I hate to repeat myself, and shouting out the same movie twice in three lists is doing just that. But if you're avoiding all the drunk, horny vampires and GAGAs this Halloween, watching movies at home, you've probably considered throwing this one on. With its creepy house, its dark, gloomy sets and skewed angles, its mummy corpse mom, its knife wielding killer, and its beautiful, unsuspecting, naked victim, this film is the dear old mother of modern horror.
9. THE DESCENT
A couple years ago a few unsuspecting schmoes like us went to movie theaters expecting the run-of-the-mill cheap horror movie with a kind of outdoorsy feminine vibe. We got lulled for a moment with all the carabiniers and headlamps. Then without warning we found ourselves in a nightmare of super-tight spaces, brutal gore, and cave-dwelling demon-creatures in a feeding frenzy. Truly scary with a totally satisfying and hopeless ending.
Hollywood has been remaking Asian horror movies for more than a decade now, generally to dismal results. This Japanese classic (whose American remake is actually pretty good) is enough to tell you why: there are some other-level scary brains in Asia. Watching a videotape condemns viewers to gruesome death. How gruesome? A greasy, horrific spirit woman crawls out of a television and stops your heart. Yup, voted by the Japanese as the scariest movie of all time.
7. THE BROOD
Maybe you beg to differ with this choice. But nobody has had quite the influence that Cronenberg has. Sure we can think of about five of his movies we like better, but this one's his most fun. Reptile-faced blond children marauding through town in one-piece snowsuits, tearing people apart at the behest of their deeply troubled, psychic mother. And that "birth" scene, with the licking! Gah! Nasty.
6. LET THE RIGHT ONE IN
The only vampire movie in the recent glut of vampire crap that we've even liked, this quiet, poetic little Scandanavian number is as much a horror movie as a love story. Featuring a twelve-year old girl who has been twelve "a very long time," and a visual dreariness and darkness that somehow manages to be lush, you almost forget it's horror until, bam, something horrible happens.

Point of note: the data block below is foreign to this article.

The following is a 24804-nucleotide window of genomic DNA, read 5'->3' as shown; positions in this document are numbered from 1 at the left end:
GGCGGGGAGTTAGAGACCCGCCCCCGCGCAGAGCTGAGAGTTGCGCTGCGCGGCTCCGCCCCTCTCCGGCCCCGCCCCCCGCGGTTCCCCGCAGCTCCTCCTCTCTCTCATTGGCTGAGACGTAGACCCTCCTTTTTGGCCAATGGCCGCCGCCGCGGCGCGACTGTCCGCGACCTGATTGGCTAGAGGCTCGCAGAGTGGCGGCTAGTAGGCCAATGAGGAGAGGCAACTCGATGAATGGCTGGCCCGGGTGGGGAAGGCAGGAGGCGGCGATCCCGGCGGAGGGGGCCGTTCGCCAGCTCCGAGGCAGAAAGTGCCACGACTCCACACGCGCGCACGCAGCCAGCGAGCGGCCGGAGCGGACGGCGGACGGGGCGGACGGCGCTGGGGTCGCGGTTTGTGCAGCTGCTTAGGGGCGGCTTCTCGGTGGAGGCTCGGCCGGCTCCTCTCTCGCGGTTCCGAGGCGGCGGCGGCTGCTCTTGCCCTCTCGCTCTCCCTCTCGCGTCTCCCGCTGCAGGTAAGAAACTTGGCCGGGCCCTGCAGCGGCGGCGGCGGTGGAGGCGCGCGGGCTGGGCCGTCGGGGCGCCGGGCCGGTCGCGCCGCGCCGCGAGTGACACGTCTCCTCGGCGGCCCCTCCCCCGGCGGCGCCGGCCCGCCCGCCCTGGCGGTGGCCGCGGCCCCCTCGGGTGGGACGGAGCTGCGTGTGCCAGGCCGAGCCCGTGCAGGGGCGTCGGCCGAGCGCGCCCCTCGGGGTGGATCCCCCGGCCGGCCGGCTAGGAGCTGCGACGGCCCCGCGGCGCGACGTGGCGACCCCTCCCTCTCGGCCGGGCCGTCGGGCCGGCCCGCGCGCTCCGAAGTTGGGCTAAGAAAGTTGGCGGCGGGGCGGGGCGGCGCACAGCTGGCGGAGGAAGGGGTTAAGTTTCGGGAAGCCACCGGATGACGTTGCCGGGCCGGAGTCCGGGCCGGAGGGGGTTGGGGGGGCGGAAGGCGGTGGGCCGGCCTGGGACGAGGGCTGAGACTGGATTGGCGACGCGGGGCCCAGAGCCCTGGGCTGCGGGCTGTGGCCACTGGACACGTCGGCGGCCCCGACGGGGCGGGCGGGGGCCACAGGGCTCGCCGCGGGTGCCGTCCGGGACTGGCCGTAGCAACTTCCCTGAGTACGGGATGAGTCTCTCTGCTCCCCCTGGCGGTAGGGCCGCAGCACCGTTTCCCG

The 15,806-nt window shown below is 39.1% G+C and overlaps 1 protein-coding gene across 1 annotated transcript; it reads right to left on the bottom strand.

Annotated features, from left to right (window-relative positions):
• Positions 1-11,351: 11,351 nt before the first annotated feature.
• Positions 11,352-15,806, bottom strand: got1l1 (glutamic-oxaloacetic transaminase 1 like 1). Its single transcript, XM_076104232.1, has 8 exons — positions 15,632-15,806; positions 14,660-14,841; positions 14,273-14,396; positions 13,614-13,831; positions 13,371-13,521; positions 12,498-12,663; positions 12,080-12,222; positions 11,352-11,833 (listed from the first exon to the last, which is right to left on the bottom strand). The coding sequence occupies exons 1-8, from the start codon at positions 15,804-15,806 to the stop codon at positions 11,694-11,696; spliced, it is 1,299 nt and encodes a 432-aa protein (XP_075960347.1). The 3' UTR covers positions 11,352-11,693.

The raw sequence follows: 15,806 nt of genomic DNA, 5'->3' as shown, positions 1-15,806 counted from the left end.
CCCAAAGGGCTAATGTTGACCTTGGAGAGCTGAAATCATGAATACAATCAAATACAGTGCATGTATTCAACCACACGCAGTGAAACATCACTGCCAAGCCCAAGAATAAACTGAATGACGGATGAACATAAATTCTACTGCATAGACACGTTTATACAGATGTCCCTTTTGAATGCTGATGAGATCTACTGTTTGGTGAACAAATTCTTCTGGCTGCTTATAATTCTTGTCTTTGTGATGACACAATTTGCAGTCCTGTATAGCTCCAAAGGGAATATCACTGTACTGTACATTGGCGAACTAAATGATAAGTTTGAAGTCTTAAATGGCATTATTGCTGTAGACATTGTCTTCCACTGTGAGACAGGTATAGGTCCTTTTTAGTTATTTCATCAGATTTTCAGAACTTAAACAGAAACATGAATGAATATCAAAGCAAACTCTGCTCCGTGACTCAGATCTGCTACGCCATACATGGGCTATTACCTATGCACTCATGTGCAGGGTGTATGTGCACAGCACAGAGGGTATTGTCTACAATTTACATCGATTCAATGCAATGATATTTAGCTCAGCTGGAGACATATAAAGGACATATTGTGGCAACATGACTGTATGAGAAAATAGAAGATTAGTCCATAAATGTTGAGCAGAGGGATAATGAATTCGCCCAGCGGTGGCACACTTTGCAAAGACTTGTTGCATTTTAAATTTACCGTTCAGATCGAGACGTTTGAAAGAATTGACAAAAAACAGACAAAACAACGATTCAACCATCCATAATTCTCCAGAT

5. EYES WITHOUT A FACE
This is our dark horse in a herd of dark horses. If you haven't seen this inspiration for the Billy Idol jam, you are missing some really freaky stuff. A little deformed girl behind a blank, white face mask. Scary. A father who kidnaps other little girls to remove their faces. Nasty. The little girl in a mask prancing around the nooks of a big French mansion. Please don't prance, little girl. I don't even need to know what's happening in this film for it to give me bad dreams.
4. EVIL DEAD & EVIL DEAD 2
Sam Raimi's Evil Dead empire put him (and his leading man Bruce Campbell) on the map. Both movies are full of gore, demonically-possessed people and objects, and haunted forests — total Halloween mood. To our mind, the two films just go together. Where the first film introduces us to the relentless and wild language of horror that the two men created, the second really nails it, while really solidifying their campy, sight-gag humor.
3. TEXAS CHAINSAW MASSACRE
Many horror aficionados swear this movie's sequel was a superior film, but that's just film nerd garbage about better acting. It was the original's agonizing scenes of torture and pleading, the sheer glee of Leatherface dancing as he works, the down home country grotesqueness of his cannibalizing family, and the low-budget, verite camera work, that made it so shocking and doomed the glitzy 2004 remake.
2. NIGHT OF THE LIVING DEAD
Although the zombie genre deserves a list of its own (to make room for such classics as WHITE ZOMBIE, I WALKED WITH A ZOMBIE, DAY and DAWN OF THE DEAD, and the 28 DAYS franchise), it's this great George Romero masterpiece that made the zombie genre what we know it to be. We love this movie as much for what happens as the general feeling of it — the constant sounds of moaning, the shabby, crumbling house, the tense sense of a threat closing in, the hopelessness. It holds up so well, unlike that house.
Duh. For decades the American horror movie was dominated by a few slasher franchises whose villains we've all come to know. But none of the other jokers compare to Michael Myers, whose monolithic, unkillable body, gleaming butcher knife, and expressionless mask (reputedly a mold of William Shatner's face) have haunted Haddonfield and audiences since John Carpenter's original in 1977. No joke, I had a Michael Myers dream this very morning. It was awesome.